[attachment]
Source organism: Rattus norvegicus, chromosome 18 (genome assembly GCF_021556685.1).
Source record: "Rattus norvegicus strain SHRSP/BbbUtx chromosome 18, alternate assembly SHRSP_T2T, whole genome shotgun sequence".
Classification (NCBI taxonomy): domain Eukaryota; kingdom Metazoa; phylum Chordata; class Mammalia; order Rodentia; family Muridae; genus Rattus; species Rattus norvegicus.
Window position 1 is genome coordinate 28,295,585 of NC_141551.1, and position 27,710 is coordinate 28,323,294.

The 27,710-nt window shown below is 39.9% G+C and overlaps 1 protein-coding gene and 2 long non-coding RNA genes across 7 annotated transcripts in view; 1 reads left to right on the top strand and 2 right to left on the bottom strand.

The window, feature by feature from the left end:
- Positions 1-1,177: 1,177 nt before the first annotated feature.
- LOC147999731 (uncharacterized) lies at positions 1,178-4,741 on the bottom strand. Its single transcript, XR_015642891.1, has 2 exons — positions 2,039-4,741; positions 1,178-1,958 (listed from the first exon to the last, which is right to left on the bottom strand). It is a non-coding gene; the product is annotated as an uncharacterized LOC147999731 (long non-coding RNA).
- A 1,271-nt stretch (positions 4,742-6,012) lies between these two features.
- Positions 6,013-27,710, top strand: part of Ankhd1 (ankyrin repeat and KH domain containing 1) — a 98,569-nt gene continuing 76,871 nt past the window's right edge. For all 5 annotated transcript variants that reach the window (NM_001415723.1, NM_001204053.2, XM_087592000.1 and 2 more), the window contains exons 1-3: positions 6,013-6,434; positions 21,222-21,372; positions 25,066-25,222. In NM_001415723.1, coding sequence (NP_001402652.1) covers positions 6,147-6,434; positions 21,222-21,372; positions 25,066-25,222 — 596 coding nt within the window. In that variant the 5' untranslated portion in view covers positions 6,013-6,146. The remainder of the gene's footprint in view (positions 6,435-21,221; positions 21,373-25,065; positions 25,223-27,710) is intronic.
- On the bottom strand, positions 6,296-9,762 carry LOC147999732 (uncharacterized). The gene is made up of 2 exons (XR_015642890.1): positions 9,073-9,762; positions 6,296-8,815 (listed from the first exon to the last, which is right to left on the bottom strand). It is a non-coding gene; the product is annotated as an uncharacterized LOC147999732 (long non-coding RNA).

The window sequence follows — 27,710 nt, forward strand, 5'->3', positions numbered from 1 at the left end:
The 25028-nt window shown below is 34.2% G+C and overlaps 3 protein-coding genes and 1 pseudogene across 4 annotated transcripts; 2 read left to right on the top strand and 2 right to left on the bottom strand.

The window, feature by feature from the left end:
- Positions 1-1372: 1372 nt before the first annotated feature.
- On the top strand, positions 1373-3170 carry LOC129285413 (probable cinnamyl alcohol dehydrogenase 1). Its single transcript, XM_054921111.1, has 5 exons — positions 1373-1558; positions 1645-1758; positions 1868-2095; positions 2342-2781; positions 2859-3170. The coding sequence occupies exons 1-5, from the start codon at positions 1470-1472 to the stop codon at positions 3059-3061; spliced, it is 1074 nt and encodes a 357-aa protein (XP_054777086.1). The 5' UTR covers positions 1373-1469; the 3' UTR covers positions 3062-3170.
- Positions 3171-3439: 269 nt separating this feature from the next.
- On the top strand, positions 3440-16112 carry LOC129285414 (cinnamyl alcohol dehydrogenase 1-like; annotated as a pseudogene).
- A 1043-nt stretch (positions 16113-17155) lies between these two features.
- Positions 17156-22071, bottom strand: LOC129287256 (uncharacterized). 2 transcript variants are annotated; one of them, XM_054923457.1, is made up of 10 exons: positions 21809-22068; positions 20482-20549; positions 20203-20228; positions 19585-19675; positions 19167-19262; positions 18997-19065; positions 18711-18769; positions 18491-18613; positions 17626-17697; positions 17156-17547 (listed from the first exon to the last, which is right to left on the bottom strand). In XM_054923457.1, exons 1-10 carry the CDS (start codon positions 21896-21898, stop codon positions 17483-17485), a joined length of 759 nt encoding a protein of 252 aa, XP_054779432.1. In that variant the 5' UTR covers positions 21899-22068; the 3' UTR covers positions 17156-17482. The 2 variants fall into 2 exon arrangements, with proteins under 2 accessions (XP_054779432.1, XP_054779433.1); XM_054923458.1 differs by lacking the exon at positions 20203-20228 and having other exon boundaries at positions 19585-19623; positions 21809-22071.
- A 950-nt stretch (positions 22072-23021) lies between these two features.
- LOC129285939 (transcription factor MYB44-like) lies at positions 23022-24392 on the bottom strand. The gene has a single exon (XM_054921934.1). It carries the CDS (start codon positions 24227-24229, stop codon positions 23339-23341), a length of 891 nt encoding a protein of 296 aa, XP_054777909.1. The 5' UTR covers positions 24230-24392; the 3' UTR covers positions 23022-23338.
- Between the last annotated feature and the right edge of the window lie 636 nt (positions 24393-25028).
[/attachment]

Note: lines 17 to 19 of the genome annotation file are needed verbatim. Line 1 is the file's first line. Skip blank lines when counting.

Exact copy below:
- Positions 3171-3439: 269 nt separating this feature from the next.
- On the top strand, positions 3440-16112 carry LOC129285414 (cinnamyl alcohol dehydrogenase 1-like; annotated as a pseudogene).
- A 1043-nt stretch (positions 16113-17155) lies between these two features.